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Built environment, Low birthweight, Preterm birth, Property disorder



  1. Nowak, Alexandra L. BSN, RN
  2. Giurgescu, Carmen PhD, RN


Objective: The purpose of this systematic review is to report findings of published studies of the relationships between poor-quality built environments and negative birth outcomes.


Method: Quantitative studies measuring various aspects of the built environment including property damage, housing damage, physical disorder, physical incivilities, nuisance, vacancy, tenure, occupancy, and structural deterioration and their effects on birth outcomes such as preterm birth, low birthweight, and small for gestational age were identified using Scopus, PubMed, Medline, and PsycINFO databases.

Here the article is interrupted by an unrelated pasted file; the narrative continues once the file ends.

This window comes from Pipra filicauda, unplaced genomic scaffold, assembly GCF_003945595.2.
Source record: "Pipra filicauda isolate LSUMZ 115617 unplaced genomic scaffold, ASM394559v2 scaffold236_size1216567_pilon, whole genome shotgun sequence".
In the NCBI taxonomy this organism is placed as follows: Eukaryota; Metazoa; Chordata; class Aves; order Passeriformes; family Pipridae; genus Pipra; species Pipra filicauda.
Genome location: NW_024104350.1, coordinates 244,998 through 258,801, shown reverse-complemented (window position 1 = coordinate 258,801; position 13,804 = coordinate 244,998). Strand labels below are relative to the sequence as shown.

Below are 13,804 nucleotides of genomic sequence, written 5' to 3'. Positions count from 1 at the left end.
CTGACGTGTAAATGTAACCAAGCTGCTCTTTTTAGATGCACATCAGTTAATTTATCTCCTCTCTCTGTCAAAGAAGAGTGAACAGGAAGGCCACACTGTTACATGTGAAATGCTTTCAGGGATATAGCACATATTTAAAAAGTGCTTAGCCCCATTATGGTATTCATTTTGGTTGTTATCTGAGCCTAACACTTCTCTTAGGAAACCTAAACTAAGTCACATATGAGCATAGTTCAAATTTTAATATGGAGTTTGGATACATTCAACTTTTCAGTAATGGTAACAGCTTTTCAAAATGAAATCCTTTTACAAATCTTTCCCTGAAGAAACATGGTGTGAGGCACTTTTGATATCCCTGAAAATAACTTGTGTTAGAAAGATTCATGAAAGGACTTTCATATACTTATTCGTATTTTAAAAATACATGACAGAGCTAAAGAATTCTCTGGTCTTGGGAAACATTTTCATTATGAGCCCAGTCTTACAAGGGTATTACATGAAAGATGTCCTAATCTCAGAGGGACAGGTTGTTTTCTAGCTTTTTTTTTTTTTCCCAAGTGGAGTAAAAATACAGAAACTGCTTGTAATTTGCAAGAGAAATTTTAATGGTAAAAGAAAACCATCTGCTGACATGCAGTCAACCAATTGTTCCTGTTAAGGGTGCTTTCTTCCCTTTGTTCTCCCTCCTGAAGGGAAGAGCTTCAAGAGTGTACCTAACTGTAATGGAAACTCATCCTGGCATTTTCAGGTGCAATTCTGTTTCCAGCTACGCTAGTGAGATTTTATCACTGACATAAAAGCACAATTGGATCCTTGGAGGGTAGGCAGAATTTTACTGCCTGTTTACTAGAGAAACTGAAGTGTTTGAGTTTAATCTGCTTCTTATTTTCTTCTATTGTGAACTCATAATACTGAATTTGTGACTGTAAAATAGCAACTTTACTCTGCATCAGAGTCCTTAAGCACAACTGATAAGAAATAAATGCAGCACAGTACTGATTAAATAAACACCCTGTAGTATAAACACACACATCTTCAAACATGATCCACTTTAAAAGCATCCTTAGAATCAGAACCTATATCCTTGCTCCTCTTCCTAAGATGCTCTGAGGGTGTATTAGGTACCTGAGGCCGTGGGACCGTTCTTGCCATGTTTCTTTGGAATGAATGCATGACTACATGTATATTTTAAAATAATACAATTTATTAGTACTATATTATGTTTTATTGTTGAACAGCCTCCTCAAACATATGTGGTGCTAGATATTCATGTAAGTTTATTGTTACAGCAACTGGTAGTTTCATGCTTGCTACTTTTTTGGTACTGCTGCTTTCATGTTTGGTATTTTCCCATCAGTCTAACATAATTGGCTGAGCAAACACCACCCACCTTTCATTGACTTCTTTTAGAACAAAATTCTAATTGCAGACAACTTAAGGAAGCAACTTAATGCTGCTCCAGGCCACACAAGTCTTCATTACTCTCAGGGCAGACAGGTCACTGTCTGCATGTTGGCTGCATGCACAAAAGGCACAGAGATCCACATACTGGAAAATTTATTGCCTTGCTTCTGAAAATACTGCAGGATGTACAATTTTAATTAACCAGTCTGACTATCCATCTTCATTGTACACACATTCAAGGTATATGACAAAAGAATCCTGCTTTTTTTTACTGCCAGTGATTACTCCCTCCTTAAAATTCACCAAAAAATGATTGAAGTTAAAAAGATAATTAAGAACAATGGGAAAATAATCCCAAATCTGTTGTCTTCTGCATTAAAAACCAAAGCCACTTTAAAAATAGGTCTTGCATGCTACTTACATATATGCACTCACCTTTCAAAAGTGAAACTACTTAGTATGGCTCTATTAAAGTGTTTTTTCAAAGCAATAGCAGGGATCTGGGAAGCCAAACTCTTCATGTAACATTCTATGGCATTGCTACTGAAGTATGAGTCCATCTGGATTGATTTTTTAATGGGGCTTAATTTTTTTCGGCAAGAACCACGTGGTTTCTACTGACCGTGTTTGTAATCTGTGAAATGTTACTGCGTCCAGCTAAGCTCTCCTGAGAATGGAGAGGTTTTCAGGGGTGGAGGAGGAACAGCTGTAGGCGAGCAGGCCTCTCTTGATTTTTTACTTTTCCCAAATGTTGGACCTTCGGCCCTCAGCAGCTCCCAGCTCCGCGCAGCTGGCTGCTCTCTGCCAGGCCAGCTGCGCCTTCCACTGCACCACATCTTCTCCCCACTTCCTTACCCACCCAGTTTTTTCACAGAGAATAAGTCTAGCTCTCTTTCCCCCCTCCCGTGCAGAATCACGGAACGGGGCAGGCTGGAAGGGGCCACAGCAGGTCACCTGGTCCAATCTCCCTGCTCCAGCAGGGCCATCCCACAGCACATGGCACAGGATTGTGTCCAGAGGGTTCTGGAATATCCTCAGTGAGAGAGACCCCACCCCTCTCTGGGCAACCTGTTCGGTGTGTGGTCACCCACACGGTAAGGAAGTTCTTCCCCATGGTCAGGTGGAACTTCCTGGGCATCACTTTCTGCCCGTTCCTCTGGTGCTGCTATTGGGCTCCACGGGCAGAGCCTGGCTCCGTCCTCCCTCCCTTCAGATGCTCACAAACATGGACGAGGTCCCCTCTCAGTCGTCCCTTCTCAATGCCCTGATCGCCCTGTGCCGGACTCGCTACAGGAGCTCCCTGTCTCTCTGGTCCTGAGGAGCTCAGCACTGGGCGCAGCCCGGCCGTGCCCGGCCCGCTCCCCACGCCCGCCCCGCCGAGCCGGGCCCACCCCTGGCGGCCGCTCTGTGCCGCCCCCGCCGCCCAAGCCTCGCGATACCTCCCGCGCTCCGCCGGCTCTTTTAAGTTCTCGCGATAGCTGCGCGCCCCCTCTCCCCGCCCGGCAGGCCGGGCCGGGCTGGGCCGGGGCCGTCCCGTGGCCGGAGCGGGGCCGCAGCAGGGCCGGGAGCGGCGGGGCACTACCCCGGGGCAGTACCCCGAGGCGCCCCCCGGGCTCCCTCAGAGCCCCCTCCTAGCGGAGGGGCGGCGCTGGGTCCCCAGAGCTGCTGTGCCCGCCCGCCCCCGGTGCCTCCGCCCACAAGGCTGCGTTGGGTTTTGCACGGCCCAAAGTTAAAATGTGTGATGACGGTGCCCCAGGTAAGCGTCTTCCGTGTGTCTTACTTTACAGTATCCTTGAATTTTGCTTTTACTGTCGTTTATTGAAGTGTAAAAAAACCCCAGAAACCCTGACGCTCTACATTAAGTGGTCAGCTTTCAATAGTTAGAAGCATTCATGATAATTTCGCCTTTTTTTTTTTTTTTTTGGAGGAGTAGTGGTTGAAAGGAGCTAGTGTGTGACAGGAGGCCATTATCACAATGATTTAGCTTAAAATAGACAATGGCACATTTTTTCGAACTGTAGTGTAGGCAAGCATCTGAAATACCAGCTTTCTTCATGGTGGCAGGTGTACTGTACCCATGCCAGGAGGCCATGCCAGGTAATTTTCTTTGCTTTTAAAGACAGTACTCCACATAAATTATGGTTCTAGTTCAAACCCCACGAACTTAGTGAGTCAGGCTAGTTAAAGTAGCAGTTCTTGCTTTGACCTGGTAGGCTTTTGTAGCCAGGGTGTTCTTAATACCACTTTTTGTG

Results: A total of 2,059 abstracts were reviewed based on the search criteria. After excluding 2,051 studies that did not measure the relationship between the physical built environment and negative birth outcomes, eight studies were reviewed. Seven of the eight studies identified reported significant positive relationships between poor-quality built environment and negative birth outcomes.


Clinical Implications: A poor-quality built environment is related to negative birth outcomes, particularly for African American women. Nurses should assess conditions of the built environment of pregnant women. Women who experience psychological stress and/or depressive symptoms due to their built environment should be referred for mental health evaluation and treatment with the goal of improving maternal mental health and birth outcomes.